Jul 08

Fanny and Stella to be honoured with historic plaque on King’s Cross church

A Plaque commemorating the cross-dressers is to be put up on the wall of a United Reformed Church in King’s Cross, London soon.  Tom Foot from the CamdenNewJournal has the story.  I am looking forward to the unveiling.

‘A PLAQUE commemorating a celebrated Victorian cross-dressing double act is to be bolted onto the national headquarters of a Christian church.

Ernest Boulton and Frederick Park – better known by their stage names Stella and Fanny – lived at 13 Wakefield Street, King’s Cross, from 1868 to 1870.

The plaque is promoted by the Gay’s the Word bookshop and organised by the Marchmont Association, which has recently arranged plaques to Soviet icon Vladimir Ilyich Lenin and Alexander Herzen.

The United Reformed Church, which now occupies the building, has given the plaque its blessing and its general secretary, the Rev Roberta Rominger, will be at the unveiling ceremony alongside actor, drag queen and activist, Bette Bourne.

Marchmont chairman Ricci de Freitas said: “When we saw they lived in what is now the United Reformed Church House we thought ‘Oh well, good try’. I was expecting resistance but they really embraced it immediately and they are hosting the event. Roberta is the top chief of the URC – like our archbishop.”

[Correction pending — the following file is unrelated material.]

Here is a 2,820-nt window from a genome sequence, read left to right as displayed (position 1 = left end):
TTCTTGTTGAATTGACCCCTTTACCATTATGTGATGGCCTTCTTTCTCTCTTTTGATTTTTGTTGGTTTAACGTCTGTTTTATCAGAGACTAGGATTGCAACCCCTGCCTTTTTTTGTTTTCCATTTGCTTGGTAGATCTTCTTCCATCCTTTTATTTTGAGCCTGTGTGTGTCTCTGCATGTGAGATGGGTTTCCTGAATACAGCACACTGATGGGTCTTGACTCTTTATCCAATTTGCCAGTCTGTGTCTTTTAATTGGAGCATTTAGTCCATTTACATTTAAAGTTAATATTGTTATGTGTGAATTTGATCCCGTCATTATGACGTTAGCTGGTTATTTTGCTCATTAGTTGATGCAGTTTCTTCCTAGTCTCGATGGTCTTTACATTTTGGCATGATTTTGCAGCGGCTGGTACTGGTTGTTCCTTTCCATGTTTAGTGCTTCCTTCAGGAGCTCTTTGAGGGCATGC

He said the group began organising its own memorial plaques in response to “snobbery” and delay from English Heritage, which runs the official Blue Plaque Scheme.

Stella and Fanny were best known for their outrageous imperson­ations of women at music halls and theatres across the capital.

According to the British historian Richard Davenport-Hines, writing in the Oxford Dictionary of National Biography, they kept an “extensive wardrobe of women’s clothes” at the Wakefield Street address where the plaque is being put up.

Mr Davenport-Hines added: “When dressed as women, they painted their faces, chirruped with their lips, and coquetted. Courageous and generous, they were not prostitutes but sometimes asked their admirers for money.”

In 1870, the pair were charged with committing felonious crimes and outraging decency but were later acquitted in an important test case exposing failings in the criminal justice system.

The United Reformed Church has its roots are in the Reformation of the 16th century and the English tradition of Dissent, which sought freedom to live and worship outside the bounds of the established English Church.

Its Wakefield Street Church House has 70 employees and supports the 13 synods in their work.

Neil McKenna, author of the book Fanny and Stella, is expected to be at the plaque unveiling, which has made possible by a single anonymous donation.’